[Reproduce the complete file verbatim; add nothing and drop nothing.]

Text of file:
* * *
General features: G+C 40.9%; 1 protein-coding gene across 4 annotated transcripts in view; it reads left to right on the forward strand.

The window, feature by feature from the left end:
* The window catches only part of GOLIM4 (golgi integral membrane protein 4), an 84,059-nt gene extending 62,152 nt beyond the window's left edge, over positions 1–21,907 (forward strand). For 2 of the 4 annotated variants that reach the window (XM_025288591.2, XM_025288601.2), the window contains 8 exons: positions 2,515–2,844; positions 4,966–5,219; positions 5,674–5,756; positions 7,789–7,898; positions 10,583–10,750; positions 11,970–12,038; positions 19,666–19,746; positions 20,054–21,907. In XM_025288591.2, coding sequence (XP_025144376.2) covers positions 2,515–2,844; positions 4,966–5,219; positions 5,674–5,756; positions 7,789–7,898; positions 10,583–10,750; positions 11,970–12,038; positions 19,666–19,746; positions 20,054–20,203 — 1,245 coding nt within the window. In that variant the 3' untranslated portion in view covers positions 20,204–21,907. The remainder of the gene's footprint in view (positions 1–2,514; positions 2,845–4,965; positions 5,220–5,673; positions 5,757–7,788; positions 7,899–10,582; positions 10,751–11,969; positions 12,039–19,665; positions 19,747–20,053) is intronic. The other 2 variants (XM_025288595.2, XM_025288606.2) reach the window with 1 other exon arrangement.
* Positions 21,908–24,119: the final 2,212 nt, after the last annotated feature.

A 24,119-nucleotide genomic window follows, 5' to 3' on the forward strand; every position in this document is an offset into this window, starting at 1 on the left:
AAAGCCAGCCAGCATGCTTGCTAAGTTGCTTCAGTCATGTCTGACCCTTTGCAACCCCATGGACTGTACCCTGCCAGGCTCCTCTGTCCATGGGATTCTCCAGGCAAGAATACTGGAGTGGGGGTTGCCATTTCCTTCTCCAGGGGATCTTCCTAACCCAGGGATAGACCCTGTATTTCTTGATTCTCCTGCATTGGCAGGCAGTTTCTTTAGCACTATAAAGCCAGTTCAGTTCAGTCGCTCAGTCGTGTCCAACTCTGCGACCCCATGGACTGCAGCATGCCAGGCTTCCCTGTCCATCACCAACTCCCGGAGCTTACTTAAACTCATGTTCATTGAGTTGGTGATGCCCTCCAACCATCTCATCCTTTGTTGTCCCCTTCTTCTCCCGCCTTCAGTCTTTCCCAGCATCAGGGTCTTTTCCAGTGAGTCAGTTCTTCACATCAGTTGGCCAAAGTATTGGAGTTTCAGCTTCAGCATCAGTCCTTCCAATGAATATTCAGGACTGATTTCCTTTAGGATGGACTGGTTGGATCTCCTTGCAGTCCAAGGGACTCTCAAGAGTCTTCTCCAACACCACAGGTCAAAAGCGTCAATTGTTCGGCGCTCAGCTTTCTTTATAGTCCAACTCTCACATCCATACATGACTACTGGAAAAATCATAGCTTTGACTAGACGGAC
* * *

General features: G+C 40.9%; 1 protein-coding gene across 4 annotated transcripts in view; it reads left to right on the forward strand.

The window, feature by feature from the left end:
* The window catches only part of GOLIM4 (golgi integral membrane protein 4), an 84,059-nt gene extending 62,152 nt beyond the window's left edge, over positions 1–21,907 (forward strand). For 2 of the 4 annotated variants that reach the window (XM_025288591.2, XM_025288601.2), the window contains 8 exons: positions 2,515–2,844; positions 4,966–5,219; positions 5,674–5,756; positions 7,789–7,898; positions 10,583–10,750; positions 11,970–12,038; positions 19,666–19,746; positions 20,054–21,907. In XM_025288591.2, coding sequence (XP_025144376.2) covers positions 2,515–2,844; positions 4,966–5,219; positions 5,674–5,756; positions 7,789–7,898; positions 10,583–10,750; positions 11,970–12,038; positions 19,666–19,746; positions 20,054–20,203 — 1,245 coding nt within the window. In that variant the 3' untranslated portion in view covers positions 20,204–21,907. The remainder of the gene's footprint in view (positions 1–2,514; positions 2,845–4,965; positions 5,220–5,673; positions 5,757–7,788; positions 7,899–10,582; positions 10,751–11,969; positions 12,039–19,665; positions 19,747–20,053) is intronic. The other 2 variants (XM_025288595.2, XM_025288606.2) reach the window with 1 other exon arrangement.
* Positions 21,908–24,119: the final 2,212 nt, after the last annotated feature.

A 24,119-nucleotide genomic window follows, 5' to 3' on the forward strand; every position in this document is an offset into this window, starting at 1 on the left:
AAAGCCAGCCAGCATGCTTGCTAAGTTGCTTCAGTCATGTCTGACCCTTTGCAACCCCATGGACTGTACCCTGCCAGGCTCCTCTGTCCATGGGATTCTCCAGGCAAGAATACTGGAGTGGGGGTTGCCATTTCCTTCTCCAGGGGATCTTCCTAACCCAGGGATAGACCCTGTATTTCTTGATTCTCCTGCATTGGCAGGCAGTTTCTTTAGCACTATAAAGCCAGTTCAGTTCAGTCGCTCAGTCGTGTCCAACTCTGCGACCCCATGGACTGCAGCATGCCAGGCTTCCCTGTCCATCACCAACTCCCGGAGCTTACTTAAACTCATGTTCATTGAGTTGGTGATGCCCTCCAACCATCTCATCCTTTGTTGTCCCCTTCTTCTCCCGCCTTCAGTCTTTCCCAGCATCAGGGTCTTTTCCAGTGAGTCAGTTCTTCACATCAGTTGGCCAAAGTATTGGAGTTTCAGCTTCAGCATCAGTCCTTCCAATGAATATTCAGGACTGATTTCCTTTAGGATGGACTGGTTGGATCTCCTTGCAGTCCAAGGGACTCTCAAGAGTCTTCTCCAACACCACAGGTCAAAAGCGTCAATTGTTCGGCGCTCAGCTTTCTTTATAGTCCAACTCTCACATCCATACATGACTACTGGAAAAATCATAGCTTTGACTAGACGGAC